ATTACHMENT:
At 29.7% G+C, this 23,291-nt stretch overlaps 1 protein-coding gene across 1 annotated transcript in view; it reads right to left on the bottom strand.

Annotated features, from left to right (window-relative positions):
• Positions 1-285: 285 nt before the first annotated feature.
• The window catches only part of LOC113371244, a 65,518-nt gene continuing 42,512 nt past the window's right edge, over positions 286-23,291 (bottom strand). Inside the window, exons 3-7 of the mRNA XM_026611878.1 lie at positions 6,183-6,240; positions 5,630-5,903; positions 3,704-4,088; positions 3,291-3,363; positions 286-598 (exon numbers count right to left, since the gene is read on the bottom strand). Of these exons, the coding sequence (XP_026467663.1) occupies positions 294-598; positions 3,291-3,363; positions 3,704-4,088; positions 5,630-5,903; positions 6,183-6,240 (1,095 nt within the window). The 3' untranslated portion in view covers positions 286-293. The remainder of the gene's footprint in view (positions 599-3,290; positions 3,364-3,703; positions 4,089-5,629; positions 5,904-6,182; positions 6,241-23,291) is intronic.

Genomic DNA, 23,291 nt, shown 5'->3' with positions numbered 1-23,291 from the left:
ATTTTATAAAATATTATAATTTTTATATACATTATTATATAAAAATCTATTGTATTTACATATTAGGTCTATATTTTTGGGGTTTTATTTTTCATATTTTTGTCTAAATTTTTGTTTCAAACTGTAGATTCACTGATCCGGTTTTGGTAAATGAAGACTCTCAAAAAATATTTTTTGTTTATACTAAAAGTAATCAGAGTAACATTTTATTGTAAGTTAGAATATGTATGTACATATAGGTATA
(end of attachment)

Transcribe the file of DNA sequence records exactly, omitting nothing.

At 29.7% G+C, this 23,291-nt stretch overlaps 1 protein-coding gene across 1 annotated transcript in view; it reads right to left on the bottom strand.

Annotated features, from left to right (window-relative positions):
• Positions 1-285: 285 nt before the first annotated feature.
• The window catches only part of LOC113371244, a 65,518-nt gene continuing 42,512 nt past the window's right edge, over positions 286-23,291 (bottom strand). Inside the window, exons 3-7 of the mRNA XM_026611878.1 lie at positions 6,183-6,240; positions 5,630-5,903; positions 3,704-4,088; positions 3,291-3,363; positions 286-598 (exon numbers count right to left, since the gene is read on the bottom strand). Of these exons, the coding sequence (XP_026467663.1) occupies positions 294-598; positions 3,291-3,363; positions 3,704-4,088; positions 5,630-5,903; positions 6,183-6,240 (1,095 nt within the window). The 3' untranslated portion in view covers positions 286-293. The remainder of the gene's footprint in view (positions 599-3,290; positions 3,364-3,703; positions 4,089-5,629; positions 5,904-6,182; positions 6,241-23,291) is intronic.

Genomic DNA, 23,291 nt, shown 5'->3' with positions numbered 1-23,291 from the left:
ATTTTATAAAATATTATAATTTTTATATACATTATTATATAAAAATCTATTGTATTTACATATTAGGTCTATATTTTTGGGGTTTTATTTTTCATATTTTTGTCTAAATTTTTGTTTCAAACTGTAGATTCACTGATCCGGTTTTGGTAAATGAAGACTCTCAAAAAATATTTTTTGTTTATACTAAAAGTAATCAGAGTAACATTTTATTGTAAGTTAGAATATGTATGTACATATAGGTATA